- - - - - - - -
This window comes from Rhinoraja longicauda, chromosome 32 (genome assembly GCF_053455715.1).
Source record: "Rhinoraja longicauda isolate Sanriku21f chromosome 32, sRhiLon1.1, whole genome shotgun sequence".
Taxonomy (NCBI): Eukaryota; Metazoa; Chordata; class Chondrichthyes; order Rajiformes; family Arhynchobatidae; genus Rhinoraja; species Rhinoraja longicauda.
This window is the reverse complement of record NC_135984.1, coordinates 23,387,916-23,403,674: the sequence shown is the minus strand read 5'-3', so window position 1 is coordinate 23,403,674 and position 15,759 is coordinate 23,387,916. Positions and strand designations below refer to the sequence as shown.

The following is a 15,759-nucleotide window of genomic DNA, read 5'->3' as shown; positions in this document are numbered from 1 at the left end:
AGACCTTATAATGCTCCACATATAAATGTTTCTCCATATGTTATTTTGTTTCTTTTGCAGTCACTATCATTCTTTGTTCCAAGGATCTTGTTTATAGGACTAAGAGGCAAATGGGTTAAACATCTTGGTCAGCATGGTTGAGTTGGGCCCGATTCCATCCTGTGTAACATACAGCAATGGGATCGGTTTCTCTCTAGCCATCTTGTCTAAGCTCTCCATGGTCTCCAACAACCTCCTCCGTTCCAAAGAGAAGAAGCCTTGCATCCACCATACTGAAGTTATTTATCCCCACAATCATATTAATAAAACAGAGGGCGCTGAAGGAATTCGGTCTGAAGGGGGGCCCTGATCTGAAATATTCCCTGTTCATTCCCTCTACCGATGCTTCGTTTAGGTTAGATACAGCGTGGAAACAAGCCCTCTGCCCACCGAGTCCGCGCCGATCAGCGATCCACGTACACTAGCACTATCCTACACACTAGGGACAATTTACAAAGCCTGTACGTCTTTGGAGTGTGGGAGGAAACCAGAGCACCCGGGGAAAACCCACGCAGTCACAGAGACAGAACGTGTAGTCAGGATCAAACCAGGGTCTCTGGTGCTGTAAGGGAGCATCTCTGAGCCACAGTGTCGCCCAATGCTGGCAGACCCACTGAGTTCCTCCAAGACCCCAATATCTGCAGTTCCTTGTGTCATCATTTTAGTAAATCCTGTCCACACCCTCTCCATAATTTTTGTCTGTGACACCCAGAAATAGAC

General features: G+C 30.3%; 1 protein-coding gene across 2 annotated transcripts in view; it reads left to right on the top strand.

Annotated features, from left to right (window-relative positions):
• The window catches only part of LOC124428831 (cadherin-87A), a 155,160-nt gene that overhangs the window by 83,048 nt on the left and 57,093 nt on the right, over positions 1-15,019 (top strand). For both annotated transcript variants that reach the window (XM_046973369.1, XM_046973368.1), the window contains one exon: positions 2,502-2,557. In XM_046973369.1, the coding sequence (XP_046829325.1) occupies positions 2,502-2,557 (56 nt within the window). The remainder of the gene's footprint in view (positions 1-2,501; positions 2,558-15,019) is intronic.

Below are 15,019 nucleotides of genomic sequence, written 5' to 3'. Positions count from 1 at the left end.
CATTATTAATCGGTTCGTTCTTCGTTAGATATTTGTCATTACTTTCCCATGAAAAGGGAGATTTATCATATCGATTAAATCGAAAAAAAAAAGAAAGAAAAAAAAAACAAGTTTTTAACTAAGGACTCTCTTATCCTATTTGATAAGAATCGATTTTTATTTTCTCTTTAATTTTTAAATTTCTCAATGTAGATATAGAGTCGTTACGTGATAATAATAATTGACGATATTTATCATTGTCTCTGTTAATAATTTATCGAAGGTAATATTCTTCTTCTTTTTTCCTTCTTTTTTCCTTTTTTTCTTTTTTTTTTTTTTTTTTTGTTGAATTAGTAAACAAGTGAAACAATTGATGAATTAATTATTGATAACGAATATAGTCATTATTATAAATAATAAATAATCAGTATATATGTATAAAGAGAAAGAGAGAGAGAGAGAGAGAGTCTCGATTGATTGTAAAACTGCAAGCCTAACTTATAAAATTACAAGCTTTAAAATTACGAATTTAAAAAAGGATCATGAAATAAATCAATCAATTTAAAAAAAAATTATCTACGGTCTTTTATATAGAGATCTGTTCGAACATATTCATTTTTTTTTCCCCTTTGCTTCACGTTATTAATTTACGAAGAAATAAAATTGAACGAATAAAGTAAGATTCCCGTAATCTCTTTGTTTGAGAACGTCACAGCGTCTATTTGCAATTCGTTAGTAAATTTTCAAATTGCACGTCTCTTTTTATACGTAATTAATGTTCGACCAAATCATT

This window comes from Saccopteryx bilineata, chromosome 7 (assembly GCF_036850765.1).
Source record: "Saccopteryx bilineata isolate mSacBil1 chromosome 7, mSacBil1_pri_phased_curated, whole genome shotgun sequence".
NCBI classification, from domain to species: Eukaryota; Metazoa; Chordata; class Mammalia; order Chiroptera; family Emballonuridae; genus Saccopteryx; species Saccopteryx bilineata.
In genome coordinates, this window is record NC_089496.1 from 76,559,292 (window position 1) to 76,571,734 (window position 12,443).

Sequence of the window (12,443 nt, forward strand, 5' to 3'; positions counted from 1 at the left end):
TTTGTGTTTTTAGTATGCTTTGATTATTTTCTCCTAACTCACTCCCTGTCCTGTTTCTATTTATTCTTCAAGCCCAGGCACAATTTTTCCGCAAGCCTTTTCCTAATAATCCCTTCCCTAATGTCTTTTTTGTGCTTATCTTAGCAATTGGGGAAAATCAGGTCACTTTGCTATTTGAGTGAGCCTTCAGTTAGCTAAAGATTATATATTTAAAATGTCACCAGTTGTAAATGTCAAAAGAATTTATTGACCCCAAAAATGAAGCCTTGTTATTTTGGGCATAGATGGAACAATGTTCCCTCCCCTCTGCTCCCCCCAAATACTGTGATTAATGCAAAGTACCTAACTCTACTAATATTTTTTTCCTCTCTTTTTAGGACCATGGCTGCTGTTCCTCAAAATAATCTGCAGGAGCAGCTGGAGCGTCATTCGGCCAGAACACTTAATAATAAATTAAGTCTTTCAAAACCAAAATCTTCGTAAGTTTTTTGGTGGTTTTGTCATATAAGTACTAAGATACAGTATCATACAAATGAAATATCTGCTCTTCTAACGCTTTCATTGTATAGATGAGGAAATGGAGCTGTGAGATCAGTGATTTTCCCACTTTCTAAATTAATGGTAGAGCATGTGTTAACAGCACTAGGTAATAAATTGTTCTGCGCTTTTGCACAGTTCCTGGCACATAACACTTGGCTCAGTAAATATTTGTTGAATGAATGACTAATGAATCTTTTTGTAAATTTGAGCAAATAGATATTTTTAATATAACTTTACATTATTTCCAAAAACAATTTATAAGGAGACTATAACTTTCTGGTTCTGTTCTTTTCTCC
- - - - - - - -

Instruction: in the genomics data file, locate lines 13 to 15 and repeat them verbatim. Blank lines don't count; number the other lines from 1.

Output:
Source record: "Saccopteryx bilineata isolate mSacBil1 chromosome 7, mSacBil1_pri_phased_curated, whole genome shotgun sequence".
NCBI classification, from domain to species: Eukaryota; Metazoa; Chordata; class Mammalia; order Chiroptera; family Emballonuridae; genus Saccopteryx; species Saccopteryx bilineata.
In genome coordinates, this window is record NC_089496.1 from 76,559,292 (window position 1) to 76,571,734 (window position 12,443).